Studying Online Love Cyber Romance

Document Sample
Studying Online Love Cyber Romance Powered By Docstoc
					                                     Chapter 20
               Studying Online-Love and Cyber-Romance

                                 © 2002 Nicola Döring




Citation:
Döring, N. (2002). Studying Online-Love and Cyber-Romance. In B. Batinic, U.-D. Reips
& M. Bosnjak (Eds.), Online Social Sciences (pp. 333-356). Seattle, Toronto,
Switzerland, Germany: Hogrefe & Huber Publishers. ISBN: 0-88937-257-8.
http://www.nicola-doering.de/publications/cyberlove_doering_2002.pdf


WWW:
http://www.nicola-doering.de/
http://www.nicoladoering.de/
                                     Chapter 20
                Studying Online-Love and Cyber-Romance


                                   Table of Contents




20.1   Why Study Cyber-Romance?
       20.1.1       Definition of Cyber-Romance
       20.1.2       Pervasiveness of Cyber-Romance
       20.1.3       Research Questions


20.2   How to Study Cyber-Romance?
       20.2.1       Observational Studies
       20.2.2       Interviews and Surveys
       20.2.3       Personal Narratives
       20.2.4       Practical Suggestions


20.3   Conclusion


References




                                             2
The fact that people fall in love on the net, and truly experience deep feelings during the
course of their cyber-romance, has been demonstrated too often to still be denied.
Nevertheless, it is often doubted that genuine love relationships exist on the net. How can it
be possible to lead a close, intimate relationship if participants are only there for each other
primarily via their computer-mediated messages? The first section of this contribution argues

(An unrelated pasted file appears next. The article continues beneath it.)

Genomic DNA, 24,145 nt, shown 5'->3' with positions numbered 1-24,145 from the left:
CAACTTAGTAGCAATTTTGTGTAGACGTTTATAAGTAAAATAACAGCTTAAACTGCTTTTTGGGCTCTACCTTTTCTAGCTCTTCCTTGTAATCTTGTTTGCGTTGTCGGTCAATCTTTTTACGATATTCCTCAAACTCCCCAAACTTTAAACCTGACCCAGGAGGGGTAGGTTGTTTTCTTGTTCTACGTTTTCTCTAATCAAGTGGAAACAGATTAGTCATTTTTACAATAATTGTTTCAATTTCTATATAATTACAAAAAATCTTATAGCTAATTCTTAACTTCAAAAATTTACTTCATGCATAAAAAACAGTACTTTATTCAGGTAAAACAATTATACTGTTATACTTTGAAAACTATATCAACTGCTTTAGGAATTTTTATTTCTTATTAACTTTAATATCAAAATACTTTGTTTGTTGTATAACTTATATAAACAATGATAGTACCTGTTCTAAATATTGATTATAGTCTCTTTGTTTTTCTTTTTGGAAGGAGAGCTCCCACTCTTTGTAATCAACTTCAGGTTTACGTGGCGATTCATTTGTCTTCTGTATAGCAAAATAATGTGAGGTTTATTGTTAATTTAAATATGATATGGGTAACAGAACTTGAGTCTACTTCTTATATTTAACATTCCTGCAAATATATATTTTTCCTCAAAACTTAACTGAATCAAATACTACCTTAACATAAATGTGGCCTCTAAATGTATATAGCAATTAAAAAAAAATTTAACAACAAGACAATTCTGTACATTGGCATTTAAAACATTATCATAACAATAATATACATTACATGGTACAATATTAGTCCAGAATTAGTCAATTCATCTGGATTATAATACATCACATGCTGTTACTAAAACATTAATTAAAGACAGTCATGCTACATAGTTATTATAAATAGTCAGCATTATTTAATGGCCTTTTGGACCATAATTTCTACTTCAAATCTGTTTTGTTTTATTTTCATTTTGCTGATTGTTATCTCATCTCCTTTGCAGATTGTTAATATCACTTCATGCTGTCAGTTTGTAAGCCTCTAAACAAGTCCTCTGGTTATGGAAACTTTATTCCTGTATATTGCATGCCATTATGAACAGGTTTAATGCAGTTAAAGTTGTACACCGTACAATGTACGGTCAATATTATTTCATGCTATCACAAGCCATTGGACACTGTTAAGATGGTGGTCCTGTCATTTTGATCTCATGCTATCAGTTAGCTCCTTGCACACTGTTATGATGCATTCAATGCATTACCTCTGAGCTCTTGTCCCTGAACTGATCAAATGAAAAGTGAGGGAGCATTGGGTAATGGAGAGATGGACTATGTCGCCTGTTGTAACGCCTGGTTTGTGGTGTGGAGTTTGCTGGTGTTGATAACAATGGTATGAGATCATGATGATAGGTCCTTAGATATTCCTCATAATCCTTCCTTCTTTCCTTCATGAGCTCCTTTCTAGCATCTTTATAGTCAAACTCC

that cyber-romance should no longer be treated as an exotic fringe phenomenon, and, instead,
should be regarded as a serious sociopsychological research topic. The second section
discusses the most important data collection methods used to study cyber-romance.



20.1 Why Study Cyber-Romance?

Studying cyber-romance is significant for three reasons: first, cyber-romantic relationships
can be reconstructed theoretically in the form of normal social relationships (20.1.1). Besides,
they are quite common among people active on the net (20.1.2). Finally, in the context of
social relationships research, cyber-romantic relationships provoke a number of interesting
new research questions (20.1.3).


20.1.1   Definition of Cyber-Romance

In order to clarify whether, or under which circumstances, a cyber-romance counts as a
genuine romantic relationship or merely represents a pseudo relationship, we must first clarify
the term relationship.
   A social relationship develops between two people if they repeatedly have contact with one
another, be it in form of asynchronous communication (e.g. letters, notes) or synchronous
interaction (e.g., telephone calls, personal conversations, joint activities). In contrast to a
social contact as an individual event, social relationships continue over a period of several
occasions, so that each individual contact is affected both by the preceding contacts and by
expectations of future contacts. During the course of the development of the relationship,
participants get to know each other and have to negotiate a common relationship definition,
for instance by mutually spelling out their expectations and by continually renewing their
commitment to the relationship. Since the relationship continues in the periods between
individual contacts, apart from open communication and interactive behavior patterns,
emotional, motivational and cognitive processes within each partner (e.g., a feeling of
longing, preparing for the next meeting, remembering common experiences) also play an
important role in the quality and continuity of the relationship. This sociopsychological

                                                  3
interpretation of personal relationships (see Hinde, 1997) places no restrictions on the type of
media used for the individual contacts, and thereby allows one, theoretically, to speak of